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New Beginnings

When we hear the word graduation, some may think first of caps and gowns, Pomp and Circumstance, and photos taken in May or June sunshine. Or maybe that’s just where my family is right now, with a senior in high school and a senior in college and a couple of those kinds of ceremonies looming large. But a few weeks ago, on a cold day in late January, I had an opportunity to attend a different kind of graduation: Two participants of the county drug court had successfully completed the program and were celebrating the chance to move on with their lives. I’ve known about our drug court for years; a good friend serves as its coordinator and she has told me about its challenges and successes. But until I attended graduation, I hadn’t seen its impact closer up. For many drug court participants, the program is the end of the line: drug court or jail. It isn’t always an easy choice. The requirements of drug court are strenuous. There are numerous meetings, therapy sessions, random drug tests, and travel restrictions. Most must steer clear of their previous social connections and supports. Relationships with family have often been severely frayed or were part of the problem to begin with. Nearly all have experienced significant trauma. For many participants, finding work and housing is no easy feat. And all this work is done while relentlessly battling addiction, day in day out. It’s a heavy lift. The graduation took place in a second-floor courtroom of the county courthouse, a room that on most other days is not so celebratory.  J* and D*, the two graduates, sat on the wooden benches of the seating area with a few family members and close friends at their sides. One of the graduates, who was hardly older than my college senior, had his school-age children next to him. Other drug court participants and members of the community filled the other benches in the room. ​​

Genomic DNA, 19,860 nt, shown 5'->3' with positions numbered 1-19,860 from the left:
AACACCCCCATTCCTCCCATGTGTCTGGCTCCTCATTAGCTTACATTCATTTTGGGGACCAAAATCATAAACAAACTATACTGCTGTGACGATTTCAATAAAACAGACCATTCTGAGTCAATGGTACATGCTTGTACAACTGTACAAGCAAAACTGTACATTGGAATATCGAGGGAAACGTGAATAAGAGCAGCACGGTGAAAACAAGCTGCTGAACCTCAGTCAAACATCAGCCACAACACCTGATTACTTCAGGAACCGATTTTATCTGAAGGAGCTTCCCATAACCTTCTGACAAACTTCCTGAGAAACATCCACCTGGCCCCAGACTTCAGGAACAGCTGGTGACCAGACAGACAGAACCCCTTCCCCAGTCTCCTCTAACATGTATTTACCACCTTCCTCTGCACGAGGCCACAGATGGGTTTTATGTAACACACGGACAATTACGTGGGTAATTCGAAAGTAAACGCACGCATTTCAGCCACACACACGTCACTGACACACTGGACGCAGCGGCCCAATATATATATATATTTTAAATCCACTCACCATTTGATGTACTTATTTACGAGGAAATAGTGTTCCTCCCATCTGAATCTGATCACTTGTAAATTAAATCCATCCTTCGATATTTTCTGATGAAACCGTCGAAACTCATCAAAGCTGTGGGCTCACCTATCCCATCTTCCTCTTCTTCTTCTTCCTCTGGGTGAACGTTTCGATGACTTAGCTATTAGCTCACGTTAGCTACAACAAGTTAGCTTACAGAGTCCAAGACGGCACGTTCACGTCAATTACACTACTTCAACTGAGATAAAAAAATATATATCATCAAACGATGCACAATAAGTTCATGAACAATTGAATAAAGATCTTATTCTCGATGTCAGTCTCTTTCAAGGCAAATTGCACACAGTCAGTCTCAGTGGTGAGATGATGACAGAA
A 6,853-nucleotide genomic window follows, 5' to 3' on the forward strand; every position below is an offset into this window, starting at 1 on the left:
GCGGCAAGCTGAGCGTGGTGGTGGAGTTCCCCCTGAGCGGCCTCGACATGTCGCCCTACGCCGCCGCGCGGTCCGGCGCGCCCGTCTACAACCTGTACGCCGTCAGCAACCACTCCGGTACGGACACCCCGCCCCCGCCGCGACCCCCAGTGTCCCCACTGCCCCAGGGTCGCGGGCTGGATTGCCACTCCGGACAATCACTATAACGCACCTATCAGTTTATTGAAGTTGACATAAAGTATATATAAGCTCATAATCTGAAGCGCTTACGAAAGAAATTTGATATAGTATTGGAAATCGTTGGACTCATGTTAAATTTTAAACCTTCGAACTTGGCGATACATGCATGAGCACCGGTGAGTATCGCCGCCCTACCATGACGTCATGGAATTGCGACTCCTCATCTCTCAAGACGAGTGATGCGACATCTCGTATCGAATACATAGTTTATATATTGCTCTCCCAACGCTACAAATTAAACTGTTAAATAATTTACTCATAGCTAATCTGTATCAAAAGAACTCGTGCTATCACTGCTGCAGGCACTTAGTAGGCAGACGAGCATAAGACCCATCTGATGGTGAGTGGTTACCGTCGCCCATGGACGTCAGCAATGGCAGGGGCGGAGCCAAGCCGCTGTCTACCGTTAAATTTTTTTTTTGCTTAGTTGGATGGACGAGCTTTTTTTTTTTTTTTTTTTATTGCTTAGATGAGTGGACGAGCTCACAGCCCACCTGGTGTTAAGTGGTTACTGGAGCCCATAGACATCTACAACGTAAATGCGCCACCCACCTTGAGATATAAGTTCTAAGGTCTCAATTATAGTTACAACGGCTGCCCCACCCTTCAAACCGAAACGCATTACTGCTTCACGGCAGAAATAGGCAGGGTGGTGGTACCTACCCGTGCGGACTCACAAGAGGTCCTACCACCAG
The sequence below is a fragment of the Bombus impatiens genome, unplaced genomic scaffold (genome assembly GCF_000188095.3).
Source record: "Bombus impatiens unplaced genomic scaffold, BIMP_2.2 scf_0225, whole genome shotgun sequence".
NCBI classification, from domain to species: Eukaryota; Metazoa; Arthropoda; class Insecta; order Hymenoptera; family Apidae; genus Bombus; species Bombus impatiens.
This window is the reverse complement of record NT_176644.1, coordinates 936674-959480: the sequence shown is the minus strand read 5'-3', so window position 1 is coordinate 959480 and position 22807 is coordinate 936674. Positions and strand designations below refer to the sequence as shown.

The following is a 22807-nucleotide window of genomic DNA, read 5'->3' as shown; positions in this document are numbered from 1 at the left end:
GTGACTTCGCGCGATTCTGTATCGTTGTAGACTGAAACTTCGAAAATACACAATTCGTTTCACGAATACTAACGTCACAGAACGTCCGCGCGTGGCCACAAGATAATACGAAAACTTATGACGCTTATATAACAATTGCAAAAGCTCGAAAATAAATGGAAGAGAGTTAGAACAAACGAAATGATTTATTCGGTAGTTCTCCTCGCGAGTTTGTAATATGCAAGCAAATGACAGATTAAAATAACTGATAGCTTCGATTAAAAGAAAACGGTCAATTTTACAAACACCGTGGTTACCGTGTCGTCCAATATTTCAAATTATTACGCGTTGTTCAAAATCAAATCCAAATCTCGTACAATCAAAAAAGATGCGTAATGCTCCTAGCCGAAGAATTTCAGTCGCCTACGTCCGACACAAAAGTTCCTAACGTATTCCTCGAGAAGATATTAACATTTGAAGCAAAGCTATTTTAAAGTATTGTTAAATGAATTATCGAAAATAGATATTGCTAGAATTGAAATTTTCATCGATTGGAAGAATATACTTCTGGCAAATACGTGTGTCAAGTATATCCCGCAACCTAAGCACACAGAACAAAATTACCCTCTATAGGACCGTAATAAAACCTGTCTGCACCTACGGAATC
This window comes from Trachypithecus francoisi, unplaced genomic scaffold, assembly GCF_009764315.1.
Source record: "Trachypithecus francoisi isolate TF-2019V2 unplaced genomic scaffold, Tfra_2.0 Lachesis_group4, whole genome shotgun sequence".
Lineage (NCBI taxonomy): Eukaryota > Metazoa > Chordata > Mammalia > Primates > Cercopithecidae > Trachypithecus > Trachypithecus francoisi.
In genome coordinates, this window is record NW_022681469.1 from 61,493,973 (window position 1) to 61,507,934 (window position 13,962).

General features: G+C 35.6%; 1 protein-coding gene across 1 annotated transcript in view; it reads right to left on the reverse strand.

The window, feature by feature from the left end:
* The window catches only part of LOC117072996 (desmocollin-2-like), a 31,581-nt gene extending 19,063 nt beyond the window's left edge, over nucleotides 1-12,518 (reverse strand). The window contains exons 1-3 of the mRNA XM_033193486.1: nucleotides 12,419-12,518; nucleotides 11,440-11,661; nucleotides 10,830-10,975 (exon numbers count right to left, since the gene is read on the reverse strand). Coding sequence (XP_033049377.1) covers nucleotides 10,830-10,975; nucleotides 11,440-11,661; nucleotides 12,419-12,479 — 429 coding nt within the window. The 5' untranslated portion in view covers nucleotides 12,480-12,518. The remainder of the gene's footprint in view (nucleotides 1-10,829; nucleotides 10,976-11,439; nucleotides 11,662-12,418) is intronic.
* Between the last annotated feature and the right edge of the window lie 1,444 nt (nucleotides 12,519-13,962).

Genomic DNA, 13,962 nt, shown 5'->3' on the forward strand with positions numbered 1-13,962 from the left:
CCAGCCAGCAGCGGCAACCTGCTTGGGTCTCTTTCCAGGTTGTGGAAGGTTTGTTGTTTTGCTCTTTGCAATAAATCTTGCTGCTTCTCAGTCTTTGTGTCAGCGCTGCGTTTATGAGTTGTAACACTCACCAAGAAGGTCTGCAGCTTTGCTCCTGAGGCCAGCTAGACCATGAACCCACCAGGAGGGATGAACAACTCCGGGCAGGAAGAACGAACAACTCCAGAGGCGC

Cheshire Superior Court Judge David Ruoff opened the ceremony and introduced the graduates. In his remarks, he acknowledged that he had seen them at their best and at their worst, and what struck me was how the judge’s demeanor exuded the pleasure he felt at seeing them succeed. He told the graduates that “criminal records and court files don’t ever show you the good stuff” but he made clear that he had seen the good in them, even on their worst days. Before he introduced others to speak, he presented them each a gift he had chosen, saying it had taken a great deal of thought to know what to get.  He wanted the gifts not to make them think of him, but to think of themselves and how far they’ve come. For J, who works in construction, Judge Ruoff chose a hammer. He told J to use it each day and be reminded that he is like a hammer, reliable and sturdy. He said he hoped the hammer would be a daily reminder that J is strong. And for D, who had found work in a local restaurant, Judge Ruoff chose a white chef’s apron, with a phrase across the front: keep it clean. The moment was moving because the gifts so clearly came from someone who genuinely wished them well and who clearly understood the strength it would take to keep their addictions and old patterns at bay. At another point in the ceremony the graduates were able to have someone speak on their behalf. One of the owners of the restaurant where D works told D he was proud of him. He said, “a left turn instead of a right turn, and I might have been here in your place.” It was a beautiful moment of empathy and humility. (I made a mental note to eat more frequently at his restaurant.) Later in the ceremony, Judge Ruoff thanked the employer for giving so many drug court participants a chance with a job, and for being flexible when they needed to be in court. A few others spoke before the graduates received their certificates. J and D had each chosen a staff member to speak, and they told the audience some of the stories of where J and D had started and how far they’d come. A poem was read. Nearly everyone reiterated that recovery is a life-long process, and because it’s life, there would be setbacks. They were encouraged to ask for help when they need it. It probably won’t surprise anyone to hear that a lasting impression for me that day was of the essential role of relationships in these journeys. The judge, the drug court staff, the community members and mentors who were there to support the graduates with encouragement and with jobs – everyone – gave a message that the graduates were known well and cared for. In our work in schools, we have identified five key indicators of what we call Radically Reimagined Relationships. The indicators are signals that something special is happening between and among members of the community. The first indicator relates to the overall culture. Is this a place where people feel a sense of belonging and well-being? Our second indicator refers to dispositions – internal qualities like humility, care, and curiosity about the thoughts and experiences of others – that are brought to the work. As I watched and listened, it was gratifying to see evidence of both of those crucial indicators, despite the differences in venue. A few weeks before the graduation, I’d also had a chance to meet and hear a previous graduate speak. In her presentation, C described the journey she’d taken, the loss of her brother to drugs, and the loss of her children to the court system. Now two years sober and reunited with her children, she summarized her experience: “I used to get high due to having nothing to lose; now I’m sober because I have too much to lose.” I was thinking of C as I observed the ceremony for J and D, hoping that in a few years they, too, will be in such clear-headed and hopeful places. And then, like at any graduation, the ceremony was done, the graduates and guests were urged to eat cake, and J and D left the courthouse with certificates and warm wishes, congratulatory letters from their Congressional Representatives, and a chance to seize a new moment and new possibilities. image by Kristin Blais